Yes — keyboards!
Every cellphone has its own pre-installed keyboard, and most vendors have great keyboards. Samsung, for example, has the Microsoft Swype keyboard pre-installed, but on top of that also has a Samsung owned keyboard that works pretty much like the Gboard from Google. Both of these are sending data, your data to Samsung and Microsoft, and possibly also Google! The same goes, of course, for Gboard from Google which is found on Pixel phones 'out of the box'.
The main problem here is that all these keyboards collect data, and we get it, it is to "improve customer experience" via AI learning Yet, it also compromises privacy and scoops up metadata you would want to avoid being shared.
Regardless of which vendor you are on, there is a keyboard pre-installed. In iOS it's Apple's, yet don't have much choice to get away from it and protect yourself. In Android, on the other hand, you do have options.
Option one, is a firewall. RethinkDNS, AdGuard, Netguard they can all block internet access to specific apps, including system apps. So if you go down this path, you can use the pre-installed keyboard and have little to worry about. However, if you like to go a little more extreme, and be safer than by just blocking network access to your keyboard, you can go with an open-source keyboard.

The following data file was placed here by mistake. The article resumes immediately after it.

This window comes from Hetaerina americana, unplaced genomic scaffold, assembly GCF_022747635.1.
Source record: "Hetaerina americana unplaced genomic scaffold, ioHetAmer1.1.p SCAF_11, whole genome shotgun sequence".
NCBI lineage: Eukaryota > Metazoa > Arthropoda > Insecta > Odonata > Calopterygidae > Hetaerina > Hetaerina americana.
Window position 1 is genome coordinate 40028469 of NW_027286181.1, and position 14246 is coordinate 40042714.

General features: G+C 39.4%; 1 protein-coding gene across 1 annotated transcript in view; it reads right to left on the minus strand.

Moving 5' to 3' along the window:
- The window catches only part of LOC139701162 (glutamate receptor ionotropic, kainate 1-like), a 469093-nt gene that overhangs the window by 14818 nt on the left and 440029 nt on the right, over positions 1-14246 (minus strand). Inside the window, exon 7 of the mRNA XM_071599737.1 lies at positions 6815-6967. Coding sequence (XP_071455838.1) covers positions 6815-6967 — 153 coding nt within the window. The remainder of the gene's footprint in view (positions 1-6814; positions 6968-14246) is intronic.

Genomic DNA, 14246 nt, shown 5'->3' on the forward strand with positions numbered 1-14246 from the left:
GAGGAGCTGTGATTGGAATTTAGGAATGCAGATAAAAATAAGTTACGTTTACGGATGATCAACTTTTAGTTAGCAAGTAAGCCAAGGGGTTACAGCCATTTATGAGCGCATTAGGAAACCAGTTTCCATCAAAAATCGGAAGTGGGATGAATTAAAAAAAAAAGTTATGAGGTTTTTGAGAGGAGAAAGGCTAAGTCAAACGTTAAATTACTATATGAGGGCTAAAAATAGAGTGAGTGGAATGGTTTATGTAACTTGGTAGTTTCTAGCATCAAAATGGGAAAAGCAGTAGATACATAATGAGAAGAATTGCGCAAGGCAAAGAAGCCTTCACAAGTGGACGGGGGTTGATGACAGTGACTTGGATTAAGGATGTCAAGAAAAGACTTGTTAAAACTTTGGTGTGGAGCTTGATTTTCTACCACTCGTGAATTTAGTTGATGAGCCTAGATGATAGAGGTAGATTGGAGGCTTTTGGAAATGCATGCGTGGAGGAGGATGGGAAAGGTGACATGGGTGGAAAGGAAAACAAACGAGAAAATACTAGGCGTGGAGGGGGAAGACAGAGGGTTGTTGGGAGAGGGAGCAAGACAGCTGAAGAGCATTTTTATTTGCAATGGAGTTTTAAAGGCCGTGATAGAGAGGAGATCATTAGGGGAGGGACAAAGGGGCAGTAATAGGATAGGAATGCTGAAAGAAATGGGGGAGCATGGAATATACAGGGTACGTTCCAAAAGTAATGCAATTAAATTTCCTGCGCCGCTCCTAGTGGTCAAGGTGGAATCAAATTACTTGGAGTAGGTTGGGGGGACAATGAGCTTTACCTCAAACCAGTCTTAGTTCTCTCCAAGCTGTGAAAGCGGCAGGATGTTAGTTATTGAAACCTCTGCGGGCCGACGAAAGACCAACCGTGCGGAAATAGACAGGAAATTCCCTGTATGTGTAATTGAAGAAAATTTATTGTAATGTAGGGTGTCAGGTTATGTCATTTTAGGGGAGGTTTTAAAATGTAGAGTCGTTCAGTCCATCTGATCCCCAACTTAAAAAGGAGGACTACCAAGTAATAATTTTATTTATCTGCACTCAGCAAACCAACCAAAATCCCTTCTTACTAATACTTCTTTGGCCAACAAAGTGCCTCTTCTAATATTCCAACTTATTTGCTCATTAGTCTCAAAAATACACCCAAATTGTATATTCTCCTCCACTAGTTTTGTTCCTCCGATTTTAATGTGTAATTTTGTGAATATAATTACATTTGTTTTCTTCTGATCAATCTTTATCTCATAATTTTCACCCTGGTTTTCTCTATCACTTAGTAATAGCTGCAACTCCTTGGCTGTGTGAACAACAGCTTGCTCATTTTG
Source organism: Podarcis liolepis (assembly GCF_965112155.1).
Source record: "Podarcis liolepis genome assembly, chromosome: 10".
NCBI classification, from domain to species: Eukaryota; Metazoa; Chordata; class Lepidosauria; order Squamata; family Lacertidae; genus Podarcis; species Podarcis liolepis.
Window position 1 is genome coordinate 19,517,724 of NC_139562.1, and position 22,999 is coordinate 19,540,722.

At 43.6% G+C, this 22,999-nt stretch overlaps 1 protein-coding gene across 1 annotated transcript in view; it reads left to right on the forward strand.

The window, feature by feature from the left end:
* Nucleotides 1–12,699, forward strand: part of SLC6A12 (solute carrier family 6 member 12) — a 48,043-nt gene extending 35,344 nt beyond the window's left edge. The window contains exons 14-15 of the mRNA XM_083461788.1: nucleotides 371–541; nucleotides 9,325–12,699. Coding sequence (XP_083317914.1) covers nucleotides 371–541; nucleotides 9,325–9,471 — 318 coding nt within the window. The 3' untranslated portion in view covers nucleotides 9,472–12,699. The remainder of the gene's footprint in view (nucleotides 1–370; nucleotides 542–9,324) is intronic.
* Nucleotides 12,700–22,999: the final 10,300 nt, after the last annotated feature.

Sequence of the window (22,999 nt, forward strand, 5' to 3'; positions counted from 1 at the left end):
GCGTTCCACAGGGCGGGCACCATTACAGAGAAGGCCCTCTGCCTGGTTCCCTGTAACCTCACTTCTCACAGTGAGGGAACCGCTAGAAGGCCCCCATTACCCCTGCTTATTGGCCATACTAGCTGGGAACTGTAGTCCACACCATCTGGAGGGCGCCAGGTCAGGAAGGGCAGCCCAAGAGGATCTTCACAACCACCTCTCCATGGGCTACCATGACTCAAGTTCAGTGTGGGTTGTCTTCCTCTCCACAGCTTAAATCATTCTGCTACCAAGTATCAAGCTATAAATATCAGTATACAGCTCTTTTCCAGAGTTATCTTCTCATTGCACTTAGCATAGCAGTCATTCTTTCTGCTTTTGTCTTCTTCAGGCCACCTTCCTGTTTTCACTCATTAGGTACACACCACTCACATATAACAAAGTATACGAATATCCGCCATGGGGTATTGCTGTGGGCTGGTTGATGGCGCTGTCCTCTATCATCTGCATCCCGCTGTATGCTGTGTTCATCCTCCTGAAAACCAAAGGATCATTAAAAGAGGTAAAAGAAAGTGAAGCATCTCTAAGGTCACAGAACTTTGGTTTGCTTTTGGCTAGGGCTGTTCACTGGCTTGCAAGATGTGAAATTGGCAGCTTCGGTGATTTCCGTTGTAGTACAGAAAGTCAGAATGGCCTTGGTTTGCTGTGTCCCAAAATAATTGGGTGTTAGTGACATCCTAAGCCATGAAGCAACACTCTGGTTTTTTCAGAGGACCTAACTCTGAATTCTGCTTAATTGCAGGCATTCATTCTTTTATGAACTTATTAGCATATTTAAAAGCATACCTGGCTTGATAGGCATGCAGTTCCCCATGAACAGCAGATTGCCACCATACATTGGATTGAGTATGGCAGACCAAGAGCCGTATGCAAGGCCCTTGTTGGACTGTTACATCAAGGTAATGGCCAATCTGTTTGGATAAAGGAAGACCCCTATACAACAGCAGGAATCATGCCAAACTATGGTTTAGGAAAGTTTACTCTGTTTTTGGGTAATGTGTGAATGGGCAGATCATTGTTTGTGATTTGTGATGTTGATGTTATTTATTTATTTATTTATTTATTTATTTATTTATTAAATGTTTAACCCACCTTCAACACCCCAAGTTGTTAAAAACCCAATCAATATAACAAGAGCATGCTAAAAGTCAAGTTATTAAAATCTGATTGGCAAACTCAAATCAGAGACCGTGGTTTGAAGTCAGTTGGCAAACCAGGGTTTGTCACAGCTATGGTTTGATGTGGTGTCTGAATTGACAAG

To do so download F-Droid (which should be the main app shop on an android phone anyway!).
From here, you have a few excellent options:
and my personal daily drive FlorisBoard
These keyboards are all excellent, and most of all they respect your privacy. I prefer FlorisBoard for the simple reason that it has all I am looking for in a keyboard, including glide to type. This only works in English so far, but it works fantastically.
FlorisBoard is still in beta, and I am sure we will see more 'glide to type' languages added in the future. This does not mean FlorisBoard does not support other languages, they do.
You have a clipboard and dictionary built into FlorisBoard, but can also use the system-wide function of clipboard or the phone dictionary.
Even though these keyboards are open-source, there is no reason they need network access, so remove it and block it if you want to put your phone's most dangerous 'secret agent' into lockdown!
Most people do not think about their keyboard, but if your texts get into an AI system for Microsoft, Google, and the like, then there is a good chance your metadata, and perhaps even everything you type, is with them too, whether you like it or not!
As always, stay safe!
The Privacy Cookbook is a weekly series written by the Privacy Advocate for editing and publication exclusively on decentralize.today. It is an 'open-source' document, so please feel free to forward and share.
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